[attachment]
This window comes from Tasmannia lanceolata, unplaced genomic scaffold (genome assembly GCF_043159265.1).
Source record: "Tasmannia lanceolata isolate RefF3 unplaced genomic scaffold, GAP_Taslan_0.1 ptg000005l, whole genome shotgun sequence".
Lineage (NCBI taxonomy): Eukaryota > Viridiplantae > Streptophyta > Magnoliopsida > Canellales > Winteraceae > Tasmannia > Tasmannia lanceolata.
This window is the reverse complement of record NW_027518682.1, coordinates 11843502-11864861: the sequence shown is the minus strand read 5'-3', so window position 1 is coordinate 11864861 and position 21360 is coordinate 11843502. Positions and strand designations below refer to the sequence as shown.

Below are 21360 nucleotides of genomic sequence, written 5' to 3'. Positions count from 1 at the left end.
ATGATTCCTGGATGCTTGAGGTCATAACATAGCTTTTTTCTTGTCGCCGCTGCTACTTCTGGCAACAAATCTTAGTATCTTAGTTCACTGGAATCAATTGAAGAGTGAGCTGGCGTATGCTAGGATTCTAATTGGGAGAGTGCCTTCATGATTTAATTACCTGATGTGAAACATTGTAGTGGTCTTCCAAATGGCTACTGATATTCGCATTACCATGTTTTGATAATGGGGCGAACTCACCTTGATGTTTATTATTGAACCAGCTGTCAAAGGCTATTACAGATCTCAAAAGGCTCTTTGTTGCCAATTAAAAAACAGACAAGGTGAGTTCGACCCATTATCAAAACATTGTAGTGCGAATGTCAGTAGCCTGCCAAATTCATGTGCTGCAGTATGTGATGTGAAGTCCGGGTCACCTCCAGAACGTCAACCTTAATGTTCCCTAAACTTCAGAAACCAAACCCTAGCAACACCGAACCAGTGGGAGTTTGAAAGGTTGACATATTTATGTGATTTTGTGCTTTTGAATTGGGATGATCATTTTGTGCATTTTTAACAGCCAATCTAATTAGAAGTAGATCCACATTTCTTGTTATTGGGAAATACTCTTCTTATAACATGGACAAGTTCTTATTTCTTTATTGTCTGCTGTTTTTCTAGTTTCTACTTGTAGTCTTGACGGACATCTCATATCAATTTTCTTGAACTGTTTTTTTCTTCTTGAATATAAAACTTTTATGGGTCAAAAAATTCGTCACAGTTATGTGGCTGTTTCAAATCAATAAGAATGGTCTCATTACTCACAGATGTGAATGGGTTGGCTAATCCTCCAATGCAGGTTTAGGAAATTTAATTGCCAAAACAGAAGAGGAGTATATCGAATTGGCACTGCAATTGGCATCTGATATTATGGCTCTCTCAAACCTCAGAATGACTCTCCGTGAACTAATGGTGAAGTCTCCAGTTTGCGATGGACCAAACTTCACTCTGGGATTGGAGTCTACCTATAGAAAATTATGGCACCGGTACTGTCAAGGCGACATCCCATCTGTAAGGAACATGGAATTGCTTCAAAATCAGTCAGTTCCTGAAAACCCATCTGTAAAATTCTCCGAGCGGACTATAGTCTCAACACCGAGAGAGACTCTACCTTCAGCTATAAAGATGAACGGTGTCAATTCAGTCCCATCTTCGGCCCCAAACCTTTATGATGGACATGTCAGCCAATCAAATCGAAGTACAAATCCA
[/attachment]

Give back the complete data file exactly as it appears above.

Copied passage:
This window comes from Tasmannia lanceolata, unplaced genomic scaffold (genome assembly GCF_043159265.1).
Source record: "Tasmannia lanceolata isolate RefF3 unplaced genomic scaffold, GAP_Taslan_0.1 ptg000005l, whole genome shotgun sequence".
Lineage (NCBI taxonomy): Eukaryota > Viridiplantae > Streptophyta > Magnoliopsida > Canellales > Winteraceae > Tasmannia > Tasmannia lanceolata.
This window is the reverse complement of record NW_027518682.1, coordinates 11843502-11864861: the sequence shown is the minus strand read 5'-3', so window position 1 is coordinate 11864861 and position 21360 is coordinate 11843502. Positions and strand designations below refer to the sequence as shown.

Below are 21360 nucleotides of genomic sequence, written 5' to 3'. Positions count from 1 at the left end.
ATGATTCCTGGATGCTTGAGGTCATAACATAGCTTTTTTCTTGTCGCCGCTGCTACTTCTGGCAACAAATCTTAGTATCTTAGTTCACTGGAATCAATTGAAGAGTGAGCTGGCGTATGCTAGGATTCTAATTGGGAGAGTGCCTTCATGATTTAATTACCTGATGTGAAACATTGTAGTGGTCTTCCAAATGGCTACTGATATTCGCATTACCATGTTTTGATAATGGGGCGAACTCACCTTGATGTTTATTATTGAACCAGCTGTCAAAGGCTATTACAGATCTCAAAAGGCTCTTTGTTGCCAATTAAAAAACAGACAAGGTGAGTTCGACCCATTATCAAAACATTGTAGTGCGAATGTCAGTAGCCTGCCAAATTCATGTGCTGCAGTATGTGATGTGAAGTCCGGGTCACCTCCAGAACGTCAACCTTAATGTTCCCTAAACTTCAGAAACCAAACCCTAGCAACACCGAACCAGTGGGAGTTTGAAAGGTTGACATATTTATGTGATTTTGTGCTTTTGAATTGGGATGATCATTTTGTGCATTTTTAACAGCCAATCTAATTAGAAGTAGATCCACATTTCTTGTTATTGGGAAATACTCTTCTTATAACATGGACAAGTTCTTATTTCTTTATTGTCTGCTGTTTTTCTAGTTTCTACTTGTAGTCTTGACGGACATCTCATATCAATTTTCTTGAACTGTTTTTTTCTTCTTGAATATAAAACTTTTATGGGTCAAAAAATTCGTCACAGTTATGTGGCTGTTTCAAATCAATAAGAATGGTCTCATTACTCACAGATGTGAATGGGTTGGCTAATCCTCCAATGCAGGTTTAGGAAATTTAATTGCCAAAACAGAAGAGGAGTATATCGAATTGGCACTGCAATTGGCATCTGATATTATGGCTCTCTCAAACCTCAGAATGACTCTCCGTGAACTAATGGTGAAGTCTCCAGTTTGCGATGGACCAAACTTCACTCTGGGATTGGAGTCTACCTATAGAAAATTATGGCACCGGTACTGTCAAGGCGACATCCCATCTGTAAGGAACATGGAATTGCTTCAAAATCAGTCAGTTCCTGAAAACCCATCTGTAAAATTCTCCGAGCGGACTATAGTCTCAACACCGAGAGAGACTCTACCTTCAGCTATAAAGATGAACGGTGTCAATTCAGTCCCATCTTCGGCCCCAAACCTTTATGATGGACATGTCAGCCAATCAAATCGAAGTACAAATCCA